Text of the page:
Cranberries Kick the Can ; the Fall Fruit No Longer Appears Only as Jellied Sauce in a Can. It Now Stars in Soups, Cereals, and More

Article excerpt

To all politicians running for office in the next election, here's some free advice: Grab, hire, lure, shanghai whoever has been running the public-relations campaign for cranberries in the United States during the past few decades.

Had actor Gary Coleman hired those cranberry PR folks, he'd be governor of California.

Why? Look around your supermarket. Cranberries are everywhere, in everything: breakfast cereals, ice cream, sparkling water, jams and jellies, candy bars, pies, cold soups, chutneys, granola, muffins. There's even a cranberry ketchup. And juice. Especially juice. And not just plain cranberry juice. It's getting more difficult to find a juice that doesn't have cranberries - Cranapple, Cranraspberry, Crangrape. In fact, today most cranberries go into juice production. Not surprising. It takes about 4,400 berries to produce every gallon of cranberry juice.

A more recent introduction to the growing cranberry market are white cranberries. The variety is harvested a few weeks earlier than its more colorful cousin, and is used primarily in white cranberry juice, where it is blended with white grape juice. (The juice is rather insipid and lacks the traditional snap of the red.)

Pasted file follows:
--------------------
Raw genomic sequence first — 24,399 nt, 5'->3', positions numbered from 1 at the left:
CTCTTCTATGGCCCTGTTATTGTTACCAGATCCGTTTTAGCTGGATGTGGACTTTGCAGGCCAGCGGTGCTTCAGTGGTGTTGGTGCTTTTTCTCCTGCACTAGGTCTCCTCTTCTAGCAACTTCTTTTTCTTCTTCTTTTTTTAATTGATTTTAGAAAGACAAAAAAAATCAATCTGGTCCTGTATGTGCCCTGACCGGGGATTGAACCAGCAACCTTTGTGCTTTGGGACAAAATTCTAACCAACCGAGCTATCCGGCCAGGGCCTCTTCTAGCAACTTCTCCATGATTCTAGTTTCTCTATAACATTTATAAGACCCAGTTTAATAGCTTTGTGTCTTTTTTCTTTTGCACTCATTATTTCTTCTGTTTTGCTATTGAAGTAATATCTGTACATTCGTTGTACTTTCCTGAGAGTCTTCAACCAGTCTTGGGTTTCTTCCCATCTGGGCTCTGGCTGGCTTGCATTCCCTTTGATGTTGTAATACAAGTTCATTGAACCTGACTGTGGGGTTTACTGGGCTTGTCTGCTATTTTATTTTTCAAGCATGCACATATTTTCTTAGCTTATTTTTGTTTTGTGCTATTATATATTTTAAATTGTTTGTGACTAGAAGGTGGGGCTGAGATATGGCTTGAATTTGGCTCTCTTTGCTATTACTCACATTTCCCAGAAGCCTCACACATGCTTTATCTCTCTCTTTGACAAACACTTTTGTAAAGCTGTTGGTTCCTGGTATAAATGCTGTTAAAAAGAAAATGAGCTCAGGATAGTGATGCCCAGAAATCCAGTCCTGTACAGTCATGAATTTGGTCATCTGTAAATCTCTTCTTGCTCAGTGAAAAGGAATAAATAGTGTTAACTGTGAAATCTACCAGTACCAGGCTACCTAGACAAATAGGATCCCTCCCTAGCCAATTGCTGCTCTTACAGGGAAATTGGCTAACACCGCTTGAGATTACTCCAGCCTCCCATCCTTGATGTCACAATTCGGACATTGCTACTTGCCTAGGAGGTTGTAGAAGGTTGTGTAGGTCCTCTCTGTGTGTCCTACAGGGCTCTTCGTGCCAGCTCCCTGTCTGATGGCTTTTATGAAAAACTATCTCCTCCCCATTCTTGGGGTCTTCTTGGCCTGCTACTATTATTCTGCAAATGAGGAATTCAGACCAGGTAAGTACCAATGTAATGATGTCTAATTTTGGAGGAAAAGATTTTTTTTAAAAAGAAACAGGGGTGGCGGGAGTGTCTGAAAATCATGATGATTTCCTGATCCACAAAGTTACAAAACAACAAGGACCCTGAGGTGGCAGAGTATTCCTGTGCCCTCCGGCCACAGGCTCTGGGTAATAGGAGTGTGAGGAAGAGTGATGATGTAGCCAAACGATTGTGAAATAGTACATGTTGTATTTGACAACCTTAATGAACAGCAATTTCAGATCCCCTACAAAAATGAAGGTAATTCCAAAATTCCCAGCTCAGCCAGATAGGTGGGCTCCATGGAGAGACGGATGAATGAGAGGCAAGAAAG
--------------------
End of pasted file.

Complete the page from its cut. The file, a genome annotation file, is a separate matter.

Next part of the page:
It wasn't long ago that cranberries made a once-a-year cameo appearance at Thanksgiving, usually in the form of canned cranberry jell. That red, slimy blob with ribs squiggled so much that it appeared to have a life of its own.

Although it was clearly the most colorful addition to my family's dinner table, it was in the shadow of Mother's roast turkey, the sweet-potato casserole (don't forget the minimarshmallows), and Grandmother's frozen string-bean casserole (smothered with canned onion rings).

Today, among cooks of more sophistication, Thanksgiving dinner might include a multidimensional cranberry chutney (see recipe) or relish. Or cranberries might appear in any number of desserts. Indeed, they are also a tangy condiment and a perfect accompaniment to pork, poultry, and game.

Cranberries were once referred to as "bounce berries," as ripe fruit should bounce like a Ping-Pong ball; and as "crane berries," since the pale pink blossoms were thought to resemble the beaks of cranes, which can often be seen feeding in bogs where the scarlet berries grow.

The bitter berries are one of few fruits that can't be eaten out of hand because of their extreme tartness. They must be sweetened to make them palatable.

Native Americans, who introduced them to the early settlers, would boil them with maple syrup and maybe just a tad of bear fat, or mash them with deer meat. They also used the juice to dye clothing, blankets, and rugs.

Cape Cod, in Massachusetts, has always had a corner of the cranberry market. …


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